Posted: April 3, 2014 Filed under: Art, Prose, Writing | Tags: 19th century, 20th century, 21st century, Alessandra Sanguineti, Alessandra Sanguinetti, art history, death, drowned, Ellen Kooi, Fire with Fire, Gregory Crewdson, Hamlet, John Everett Millais, Nadav Kander, Ophelia, recreation, Shakespeare, Shakespeare's Ophelia, the way home, Tom Hunter, Virginia Madsen, water, William Shakespeare, woman
“There, on the pendent boughs her coronet weeds
Clambering to hang, an envious sliver broke;
When down her weedy trophies and herself
Fell in the weeping brook. Her clothes spread wide;
And, mermaid-like, awhile they bore her up:
Which time she chanted snatches of old tunes;
As one incapable of her own distress,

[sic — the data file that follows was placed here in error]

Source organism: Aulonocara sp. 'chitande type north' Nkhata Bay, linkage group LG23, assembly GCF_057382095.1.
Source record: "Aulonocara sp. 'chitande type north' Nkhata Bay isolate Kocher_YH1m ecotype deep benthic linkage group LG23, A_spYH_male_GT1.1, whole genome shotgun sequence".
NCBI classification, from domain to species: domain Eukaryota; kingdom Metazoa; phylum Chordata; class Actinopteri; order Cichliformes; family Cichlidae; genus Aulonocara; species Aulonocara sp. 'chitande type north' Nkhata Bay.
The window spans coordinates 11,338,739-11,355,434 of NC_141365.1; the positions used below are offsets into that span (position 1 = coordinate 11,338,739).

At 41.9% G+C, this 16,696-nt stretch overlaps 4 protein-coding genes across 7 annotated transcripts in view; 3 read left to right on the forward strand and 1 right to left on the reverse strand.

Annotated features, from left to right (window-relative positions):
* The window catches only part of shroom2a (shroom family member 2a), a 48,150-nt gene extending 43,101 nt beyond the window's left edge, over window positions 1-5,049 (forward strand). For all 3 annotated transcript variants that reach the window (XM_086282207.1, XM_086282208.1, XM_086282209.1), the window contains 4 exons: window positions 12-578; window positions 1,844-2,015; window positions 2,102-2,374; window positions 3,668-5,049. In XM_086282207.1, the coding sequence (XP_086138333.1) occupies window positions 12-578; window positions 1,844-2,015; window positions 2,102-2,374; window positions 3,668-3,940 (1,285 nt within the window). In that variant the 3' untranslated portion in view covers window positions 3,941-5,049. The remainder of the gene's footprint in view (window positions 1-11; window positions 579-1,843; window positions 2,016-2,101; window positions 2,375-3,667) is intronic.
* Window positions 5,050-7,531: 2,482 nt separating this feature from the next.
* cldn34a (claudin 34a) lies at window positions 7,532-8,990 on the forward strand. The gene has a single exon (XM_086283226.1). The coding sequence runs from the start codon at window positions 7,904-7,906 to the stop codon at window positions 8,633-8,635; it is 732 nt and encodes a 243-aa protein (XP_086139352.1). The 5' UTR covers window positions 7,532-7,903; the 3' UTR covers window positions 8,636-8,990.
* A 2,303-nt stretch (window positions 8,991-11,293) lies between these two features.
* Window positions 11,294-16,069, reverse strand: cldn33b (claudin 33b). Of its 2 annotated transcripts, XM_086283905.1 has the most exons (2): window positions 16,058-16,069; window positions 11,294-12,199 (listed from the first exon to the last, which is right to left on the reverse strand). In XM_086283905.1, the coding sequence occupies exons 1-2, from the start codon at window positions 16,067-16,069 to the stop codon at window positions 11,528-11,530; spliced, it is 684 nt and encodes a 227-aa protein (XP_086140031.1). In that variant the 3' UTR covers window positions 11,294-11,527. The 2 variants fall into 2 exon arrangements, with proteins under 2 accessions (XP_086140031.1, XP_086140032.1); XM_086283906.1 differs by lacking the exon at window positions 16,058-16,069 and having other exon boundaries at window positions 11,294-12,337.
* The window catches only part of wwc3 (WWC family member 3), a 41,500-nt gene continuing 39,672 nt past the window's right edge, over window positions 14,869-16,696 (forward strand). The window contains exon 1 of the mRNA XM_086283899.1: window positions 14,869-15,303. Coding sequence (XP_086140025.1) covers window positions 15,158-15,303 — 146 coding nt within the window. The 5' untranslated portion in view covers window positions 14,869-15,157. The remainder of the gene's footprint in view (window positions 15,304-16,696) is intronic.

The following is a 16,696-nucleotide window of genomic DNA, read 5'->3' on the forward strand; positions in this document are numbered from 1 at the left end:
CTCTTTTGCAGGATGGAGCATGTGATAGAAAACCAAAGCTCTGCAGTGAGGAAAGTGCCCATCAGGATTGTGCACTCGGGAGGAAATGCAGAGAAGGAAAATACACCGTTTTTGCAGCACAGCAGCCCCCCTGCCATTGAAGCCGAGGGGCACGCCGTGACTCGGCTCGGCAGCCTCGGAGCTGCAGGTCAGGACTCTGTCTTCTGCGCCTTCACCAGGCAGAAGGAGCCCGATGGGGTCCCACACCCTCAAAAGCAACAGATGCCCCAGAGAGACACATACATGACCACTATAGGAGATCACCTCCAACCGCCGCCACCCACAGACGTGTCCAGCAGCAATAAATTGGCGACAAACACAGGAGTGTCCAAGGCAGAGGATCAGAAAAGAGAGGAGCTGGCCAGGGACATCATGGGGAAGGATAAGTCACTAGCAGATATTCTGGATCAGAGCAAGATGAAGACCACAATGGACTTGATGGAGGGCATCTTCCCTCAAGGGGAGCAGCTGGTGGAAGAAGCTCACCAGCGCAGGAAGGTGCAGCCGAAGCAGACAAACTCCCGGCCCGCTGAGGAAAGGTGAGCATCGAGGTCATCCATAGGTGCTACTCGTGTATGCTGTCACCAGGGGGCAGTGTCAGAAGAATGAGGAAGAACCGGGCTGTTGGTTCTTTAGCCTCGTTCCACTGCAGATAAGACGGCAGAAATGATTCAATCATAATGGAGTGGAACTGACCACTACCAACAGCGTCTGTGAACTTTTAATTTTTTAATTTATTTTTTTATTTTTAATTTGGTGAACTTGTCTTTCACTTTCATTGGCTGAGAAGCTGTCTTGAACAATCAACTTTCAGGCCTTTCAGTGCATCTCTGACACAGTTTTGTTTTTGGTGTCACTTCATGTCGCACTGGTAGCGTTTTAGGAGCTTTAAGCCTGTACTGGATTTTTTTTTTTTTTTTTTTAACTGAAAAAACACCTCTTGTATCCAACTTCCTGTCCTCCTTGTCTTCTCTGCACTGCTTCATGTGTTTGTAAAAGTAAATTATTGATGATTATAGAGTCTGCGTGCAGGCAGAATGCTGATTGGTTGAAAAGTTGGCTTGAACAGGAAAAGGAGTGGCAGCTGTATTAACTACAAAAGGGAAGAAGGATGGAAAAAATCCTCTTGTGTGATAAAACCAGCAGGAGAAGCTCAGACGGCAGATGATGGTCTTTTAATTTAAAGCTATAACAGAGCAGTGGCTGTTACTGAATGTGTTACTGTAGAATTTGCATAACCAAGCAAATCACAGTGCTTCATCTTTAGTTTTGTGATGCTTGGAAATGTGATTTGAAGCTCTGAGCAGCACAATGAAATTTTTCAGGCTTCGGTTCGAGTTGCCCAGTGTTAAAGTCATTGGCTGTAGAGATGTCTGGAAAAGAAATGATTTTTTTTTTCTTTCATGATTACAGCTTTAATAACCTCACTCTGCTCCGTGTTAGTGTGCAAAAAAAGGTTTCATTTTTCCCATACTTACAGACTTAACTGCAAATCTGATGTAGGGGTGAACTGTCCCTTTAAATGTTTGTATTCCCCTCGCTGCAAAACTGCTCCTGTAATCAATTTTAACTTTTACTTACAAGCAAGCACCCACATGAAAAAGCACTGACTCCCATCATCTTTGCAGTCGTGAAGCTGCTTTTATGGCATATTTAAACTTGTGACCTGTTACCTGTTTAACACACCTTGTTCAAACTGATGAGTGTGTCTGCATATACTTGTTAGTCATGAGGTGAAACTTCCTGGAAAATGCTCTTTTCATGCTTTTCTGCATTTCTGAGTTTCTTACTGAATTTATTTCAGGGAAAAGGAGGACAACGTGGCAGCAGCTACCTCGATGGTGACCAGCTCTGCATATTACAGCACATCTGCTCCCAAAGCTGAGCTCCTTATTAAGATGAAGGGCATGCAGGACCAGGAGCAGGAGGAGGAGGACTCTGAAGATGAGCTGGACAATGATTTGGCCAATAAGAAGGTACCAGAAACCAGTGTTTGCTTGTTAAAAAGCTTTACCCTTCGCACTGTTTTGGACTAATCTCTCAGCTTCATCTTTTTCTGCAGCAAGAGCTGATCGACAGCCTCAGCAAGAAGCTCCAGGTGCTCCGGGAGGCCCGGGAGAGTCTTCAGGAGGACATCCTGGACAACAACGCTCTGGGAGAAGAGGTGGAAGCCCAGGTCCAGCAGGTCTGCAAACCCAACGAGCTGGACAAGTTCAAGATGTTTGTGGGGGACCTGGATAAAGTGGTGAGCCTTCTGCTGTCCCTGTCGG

Or like a creature native and indued
Unto that element: but long it could not be
Till that her garments, heavy with their drink,
Pull’d the poor wretch from her melodious lay
To muddy death.”
― William Shakespeare, Hamlet
Ophelia. John Everett Millais. 1851.
Millais‘ emblematic representation of Shakespeare’s Ophelia recreated through the ages:
Virginia Madsen recreates Ophelia in this scene from the film Fire with Fire, 1986.
The Way Home. Tom Hunter. 1999-2001.
Untitled (Ophelia). Gregory Crewdson. 2001.
Alessandra Sanguineti. Ophelia. 2002.
Erin Oconnor Posing as Ophelia. Nadav Kander. 2004.
Almere – Ophelia. Ellen Kooi. 2006.
“Lay her i’ the earth:
And from her fair and unpolluted flesh
May violets spring!”